Monday, 19 October 2015

Gwynoro Jones' historical perspective refers.

The coalition government showed that they could cut the deficit without the extreme measures taken against the working poor by the Tories ruling alone. The early years of Gordon Brown's chancellorship when he sincerely believed in fiscal prudence, and before he went on a bureaucratic spending spree for purely party reasons, demonstrated that is even possible to achieve a slight budget surplus over an economic cycle.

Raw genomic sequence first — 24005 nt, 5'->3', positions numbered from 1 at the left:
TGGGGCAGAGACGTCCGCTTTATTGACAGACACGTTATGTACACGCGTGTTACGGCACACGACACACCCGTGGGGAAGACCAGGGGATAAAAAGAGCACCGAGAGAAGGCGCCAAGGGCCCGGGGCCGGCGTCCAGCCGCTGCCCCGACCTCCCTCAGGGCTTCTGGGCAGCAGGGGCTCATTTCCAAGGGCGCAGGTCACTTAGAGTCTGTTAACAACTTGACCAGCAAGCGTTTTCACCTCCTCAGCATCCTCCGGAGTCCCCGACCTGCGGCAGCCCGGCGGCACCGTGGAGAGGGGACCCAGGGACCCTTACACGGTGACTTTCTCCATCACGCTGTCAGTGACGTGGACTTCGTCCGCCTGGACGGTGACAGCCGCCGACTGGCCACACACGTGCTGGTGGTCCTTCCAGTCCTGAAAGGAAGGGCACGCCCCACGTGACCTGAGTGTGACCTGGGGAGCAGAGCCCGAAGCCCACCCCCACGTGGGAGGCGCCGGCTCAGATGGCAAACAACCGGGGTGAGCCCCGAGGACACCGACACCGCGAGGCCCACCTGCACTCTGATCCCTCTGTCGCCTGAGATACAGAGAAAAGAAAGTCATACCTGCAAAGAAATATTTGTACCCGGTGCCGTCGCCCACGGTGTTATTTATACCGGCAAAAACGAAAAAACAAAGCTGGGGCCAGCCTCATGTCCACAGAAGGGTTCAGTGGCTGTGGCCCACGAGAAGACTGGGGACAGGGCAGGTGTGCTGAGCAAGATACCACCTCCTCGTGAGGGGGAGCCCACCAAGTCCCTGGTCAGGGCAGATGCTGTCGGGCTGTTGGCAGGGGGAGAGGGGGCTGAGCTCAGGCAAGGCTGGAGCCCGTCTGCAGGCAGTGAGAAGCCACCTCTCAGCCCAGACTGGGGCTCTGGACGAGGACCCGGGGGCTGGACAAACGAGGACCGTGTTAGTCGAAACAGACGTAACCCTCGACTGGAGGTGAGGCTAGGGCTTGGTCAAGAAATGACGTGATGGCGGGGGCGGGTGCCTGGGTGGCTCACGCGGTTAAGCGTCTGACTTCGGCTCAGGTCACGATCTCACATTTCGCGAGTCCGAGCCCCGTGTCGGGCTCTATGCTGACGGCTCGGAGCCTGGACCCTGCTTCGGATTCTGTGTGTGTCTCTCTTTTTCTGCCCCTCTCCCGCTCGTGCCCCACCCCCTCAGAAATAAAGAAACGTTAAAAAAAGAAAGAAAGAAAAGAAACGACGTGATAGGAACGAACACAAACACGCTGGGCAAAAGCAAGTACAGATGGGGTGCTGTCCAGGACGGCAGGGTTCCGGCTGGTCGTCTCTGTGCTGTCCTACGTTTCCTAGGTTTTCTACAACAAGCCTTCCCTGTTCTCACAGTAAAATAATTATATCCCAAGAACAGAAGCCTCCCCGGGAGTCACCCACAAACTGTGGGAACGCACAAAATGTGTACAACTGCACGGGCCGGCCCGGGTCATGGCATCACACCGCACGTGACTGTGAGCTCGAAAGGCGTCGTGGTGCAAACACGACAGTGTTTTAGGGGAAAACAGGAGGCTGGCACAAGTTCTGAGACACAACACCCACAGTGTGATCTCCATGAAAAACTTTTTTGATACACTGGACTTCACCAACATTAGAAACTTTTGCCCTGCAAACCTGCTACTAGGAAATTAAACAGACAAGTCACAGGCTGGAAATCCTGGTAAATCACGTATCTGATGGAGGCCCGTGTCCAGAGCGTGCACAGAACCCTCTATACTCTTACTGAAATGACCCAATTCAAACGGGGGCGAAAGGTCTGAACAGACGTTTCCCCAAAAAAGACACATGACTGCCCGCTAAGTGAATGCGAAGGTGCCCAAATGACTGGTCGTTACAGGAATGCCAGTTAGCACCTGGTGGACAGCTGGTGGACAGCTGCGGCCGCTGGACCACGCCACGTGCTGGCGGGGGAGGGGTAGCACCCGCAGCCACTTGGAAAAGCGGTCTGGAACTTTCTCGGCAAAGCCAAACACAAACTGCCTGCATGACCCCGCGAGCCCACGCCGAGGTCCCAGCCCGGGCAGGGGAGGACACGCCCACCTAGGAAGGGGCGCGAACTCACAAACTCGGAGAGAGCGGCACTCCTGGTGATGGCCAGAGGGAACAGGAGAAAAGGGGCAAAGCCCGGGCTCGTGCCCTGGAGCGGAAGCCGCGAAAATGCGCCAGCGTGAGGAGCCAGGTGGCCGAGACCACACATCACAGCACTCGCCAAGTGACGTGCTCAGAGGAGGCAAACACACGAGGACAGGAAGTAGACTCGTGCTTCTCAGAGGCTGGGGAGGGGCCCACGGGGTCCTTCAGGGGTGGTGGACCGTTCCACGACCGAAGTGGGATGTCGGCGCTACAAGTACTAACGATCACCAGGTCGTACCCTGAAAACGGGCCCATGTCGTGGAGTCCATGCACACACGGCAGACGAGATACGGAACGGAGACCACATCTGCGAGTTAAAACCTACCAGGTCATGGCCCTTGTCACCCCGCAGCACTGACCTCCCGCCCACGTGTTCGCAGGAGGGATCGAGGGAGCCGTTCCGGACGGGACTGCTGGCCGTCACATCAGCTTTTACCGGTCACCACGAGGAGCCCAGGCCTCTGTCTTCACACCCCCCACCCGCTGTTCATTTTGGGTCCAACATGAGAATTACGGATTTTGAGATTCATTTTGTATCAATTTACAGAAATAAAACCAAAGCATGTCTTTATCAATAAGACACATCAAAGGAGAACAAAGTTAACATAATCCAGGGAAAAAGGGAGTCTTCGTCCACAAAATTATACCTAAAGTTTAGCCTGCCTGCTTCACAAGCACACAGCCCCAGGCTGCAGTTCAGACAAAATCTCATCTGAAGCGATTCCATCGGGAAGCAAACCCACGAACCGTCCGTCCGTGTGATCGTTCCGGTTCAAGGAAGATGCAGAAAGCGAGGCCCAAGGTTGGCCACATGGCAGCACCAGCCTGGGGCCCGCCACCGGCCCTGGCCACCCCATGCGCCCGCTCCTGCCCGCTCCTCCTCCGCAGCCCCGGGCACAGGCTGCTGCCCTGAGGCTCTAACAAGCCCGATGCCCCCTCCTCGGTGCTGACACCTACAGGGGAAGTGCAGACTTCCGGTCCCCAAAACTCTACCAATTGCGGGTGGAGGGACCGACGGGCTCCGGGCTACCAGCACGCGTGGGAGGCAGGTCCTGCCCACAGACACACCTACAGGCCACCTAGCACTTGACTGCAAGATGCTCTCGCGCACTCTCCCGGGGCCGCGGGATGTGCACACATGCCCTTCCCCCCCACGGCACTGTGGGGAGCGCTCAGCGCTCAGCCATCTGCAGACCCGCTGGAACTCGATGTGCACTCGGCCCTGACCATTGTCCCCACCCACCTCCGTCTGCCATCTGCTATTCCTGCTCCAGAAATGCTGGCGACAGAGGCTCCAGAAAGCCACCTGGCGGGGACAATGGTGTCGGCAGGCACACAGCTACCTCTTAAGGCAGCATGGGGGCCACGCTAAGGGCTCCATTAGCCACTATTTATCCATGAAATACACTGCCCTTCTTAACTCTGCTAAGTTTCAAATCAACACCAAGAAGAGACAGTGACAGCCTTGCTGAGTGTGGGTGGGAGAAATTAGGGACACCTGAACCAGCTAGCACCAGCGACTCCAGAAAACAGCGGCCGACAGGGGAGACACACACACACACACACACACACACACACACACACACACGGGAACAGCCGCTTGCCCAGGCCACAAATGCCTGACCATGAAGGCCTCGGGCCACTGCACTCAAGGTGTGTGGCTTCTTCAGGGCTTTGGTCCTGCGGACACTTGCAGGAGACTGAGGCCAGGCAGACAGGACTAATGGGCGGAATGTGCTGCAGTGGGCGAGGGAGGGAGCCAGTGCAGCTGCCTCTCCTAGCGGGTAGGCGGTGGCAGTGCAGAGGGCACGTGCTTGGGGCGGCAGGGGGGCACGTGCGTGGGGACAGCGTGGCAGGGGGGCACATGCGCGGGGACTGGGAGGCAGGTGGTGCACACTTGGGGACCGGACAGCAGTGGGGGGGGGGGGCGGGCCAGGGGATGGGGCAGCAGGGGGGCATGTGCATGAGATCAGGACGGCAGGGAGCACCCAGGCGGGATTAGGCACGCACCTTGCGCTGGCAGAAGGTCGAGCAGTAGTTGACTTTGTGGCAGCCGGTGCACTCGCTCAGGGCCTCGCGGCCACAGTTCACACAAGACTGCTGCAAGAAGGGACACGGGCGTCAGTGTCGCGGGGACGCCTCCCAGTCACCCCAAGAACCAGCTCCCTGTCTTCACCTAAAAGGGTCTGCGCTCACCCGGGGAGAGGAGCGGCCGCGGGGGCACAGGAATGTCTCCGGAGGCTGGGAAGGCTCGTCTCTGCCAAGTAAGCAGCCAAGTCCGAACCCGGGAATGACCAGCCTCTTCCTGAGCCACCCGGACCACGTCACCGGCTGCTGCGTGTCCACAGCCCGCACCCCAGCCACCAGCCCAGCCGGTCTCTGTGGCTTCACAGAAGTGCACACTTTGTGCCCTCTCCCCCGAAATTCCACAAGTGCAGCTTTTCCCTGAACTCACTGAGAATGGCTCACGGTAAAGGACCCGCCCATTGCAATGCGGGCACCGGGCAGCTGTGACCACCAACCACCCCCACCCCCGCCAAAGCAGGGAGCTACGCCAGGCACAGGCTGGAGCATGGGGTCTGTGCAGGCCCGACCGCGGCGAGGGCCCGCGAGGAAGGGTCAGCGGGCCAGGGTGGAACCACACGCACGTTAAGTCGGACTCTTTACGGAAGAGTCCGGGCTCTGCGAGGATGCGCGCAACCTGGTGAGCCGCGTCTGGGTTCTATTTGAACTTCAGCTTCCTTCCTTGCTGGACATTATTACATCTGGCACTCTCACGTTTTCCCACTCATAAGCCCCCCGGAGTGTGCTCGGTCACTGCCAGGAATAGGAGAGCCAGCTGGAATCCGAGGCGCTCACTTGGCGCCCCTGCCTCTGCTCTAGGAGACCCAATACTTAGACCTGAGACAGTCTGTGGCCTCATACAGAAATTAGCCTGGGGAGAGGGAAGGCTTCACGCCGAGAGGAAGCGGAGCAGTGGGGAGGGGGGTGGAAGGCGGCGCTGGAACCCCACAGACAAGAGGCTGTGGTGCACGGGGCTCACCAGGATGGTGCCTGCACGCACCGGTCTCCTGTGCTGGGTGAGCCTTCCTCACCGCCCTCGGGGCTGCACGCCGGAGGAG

I am not as sanguine about the mounting debt resulting from continuing to run a deficit as Mr Jones nor some others within the Liberal Democrats are. I applauded Nick Clegg when, as deputy prime minister, he said he wanted to get the bond-holders off our backs. Being beholden to them must limit the UK's actions both nationally and internationally. However, the chancellor should turn his attention from the output column to the input. Apart from reverting to Labour's state pension régime (pensions account for at least half of "welfare" spending) there is no further cut to be made which does not threaten social cohesion or investment and therefore long-term economic well-being.  Those with the strongest backs are not bearing their share of the burden, as Tim Farron called for in his conference speech. To redress this is not Corbynite socialism, it is fairness.

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